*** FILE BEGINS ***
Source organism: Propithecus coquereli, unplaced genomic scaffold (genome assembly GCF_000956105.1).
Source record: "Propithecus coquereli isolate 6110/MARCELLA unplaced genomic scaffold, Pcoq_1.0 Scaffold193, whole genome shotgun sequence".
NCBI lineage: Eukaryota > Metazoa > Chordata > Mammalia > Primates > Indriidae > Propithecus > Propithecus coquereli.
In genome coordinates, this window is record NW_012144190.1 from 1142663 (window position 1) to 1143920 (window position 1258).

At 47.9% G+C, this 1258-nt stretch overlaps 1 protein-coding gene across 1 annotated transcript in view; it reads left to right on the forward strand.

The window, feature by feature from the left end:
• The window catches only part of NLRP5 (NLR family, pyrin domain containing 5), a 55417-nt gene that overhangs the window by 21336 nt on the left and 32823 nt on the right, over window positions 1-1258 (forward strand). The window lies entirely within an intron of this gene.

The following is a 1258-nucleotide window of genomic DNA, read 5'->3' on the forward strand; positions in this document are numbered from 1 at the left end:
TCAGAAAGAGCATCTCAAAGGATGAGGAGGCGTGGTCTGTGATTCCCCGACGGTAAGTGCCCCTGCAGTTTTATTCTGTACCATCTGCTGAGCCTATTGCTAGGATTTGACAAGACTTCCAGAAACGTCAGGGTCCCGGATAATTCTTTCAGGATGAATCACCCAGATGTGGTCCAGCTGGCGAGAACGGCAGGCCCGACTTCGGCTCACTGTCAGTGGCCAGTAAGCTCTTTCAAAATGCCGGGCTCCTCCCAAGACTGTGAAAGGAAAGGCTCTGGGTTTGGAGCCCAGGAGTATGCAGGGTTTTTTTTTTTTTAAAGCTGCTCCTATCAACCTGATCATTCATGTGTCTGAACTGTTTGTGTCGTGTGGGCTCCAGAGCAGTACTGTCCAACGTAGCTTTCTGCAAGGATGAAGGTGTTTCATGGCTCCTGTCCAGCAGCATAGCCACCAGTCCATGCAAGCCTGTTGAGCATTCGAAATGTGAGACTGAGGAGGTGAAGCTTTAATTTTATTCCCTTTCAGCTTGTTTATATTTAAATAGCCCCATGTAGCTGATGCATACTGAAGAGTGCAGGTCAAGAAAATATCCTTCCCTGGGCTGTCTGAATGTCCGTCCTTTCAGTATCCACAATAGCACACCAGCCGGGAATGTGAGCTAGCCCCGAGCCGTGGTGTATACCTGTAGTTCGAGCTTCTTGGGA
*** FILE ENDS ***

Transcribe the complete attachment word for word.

Source organism: Propithecus coquereli, unplaced genomic scaffold (genome assembly GCF_000956105.1).
Source record: "Propithecus coquereli isolate 6110/MARCELLA unplaced genomic scaffold, Pcoq_1.0 Scaffold193, whole genome shotgun sequence".
NCBI lineage: Eukaryota > Metazoa > Chordata > Mammalia > Primates > Indriidae > Propithecus > Propithecus coquereli.
In genome coordinates, this window is record NW_012144190.1 from 1142663 (window position 1) to 1143920 (window position 1258).

At 47.9% G+C, this 1258-nt stretch overlaps 1 protein-coding gene across 1 annotated transcript in view; it reads left to right on the forward strand.

The window, feature by feature from the left end:
• The window catches only part of NLRP5 (NLR family, pyrin domain containing 5), a 55417-nt gene that overhangs the window by 21336 nt on the left and 32823 nt on the right, over window positions 1-1258 (forward strand). The window lies entirely within an intron of this gene.

The following is a 1258-nucleotide window of genomic DNA, read 5'->3' on the forward strand; positions in this document are numbered from 1 at the left end:
TCAGAAAGAGCATCTCAAAGGATGAGGAGGCGTGGTCTGTGATTCCCCGACGGTAAGTGCCCCTGCAGTTTTATTCTGTACCATCTGCTGAGCCTATTGCTAGGATTTGACAAGACTTCCAGAAACGTCAGGGTCCCGGATAATTCTTTCAGGATGAATCACCCAGATGTGGTCCAGCTGGCGAGAACGGCAGGCCCGACTTCGGCTCACTGTCAGTGGCCAGTAAGCTCTTTCAAAATGCCGGGCTCCTCCCAAGACTGTGAAAGGAAAGGCTCTGGGTTTGGAGCCCAGGAGTATGCAGGGTTTTTTTTTTTTTAAAGCTGCTCCTATCAACCTGATCATTCATGTGTCTGAACTGTTTGTGTCGTGTGGGCTCCAGAGCAGTACTGTCCAACGTAGCTTTCTGCAAGGATGAAGGTGTTTCATGGCTCCTGTCCAGCAGCATAGCCACCAGTCCATGCAAGCCTGTTGAGCATTCGAAATGTGAGACTGAGGAGGTGAAGCTTTAATTTTATTCCCTTTCAGCTTGTTTATATTTAAATAGCCCCATGTAGCTGATGCATACTGAAGAGTGCAGGTCAAGAAAATATCCTTCCCTGGGCTGTCTGAATGTCCGTCCTTTCAGTATCCACAATAGCACACCAGCCGGGAATGTGAGCTAGCCCCGAGCCGTGGTGTATACCTGTAGTTCGAGCTTCTTGGGA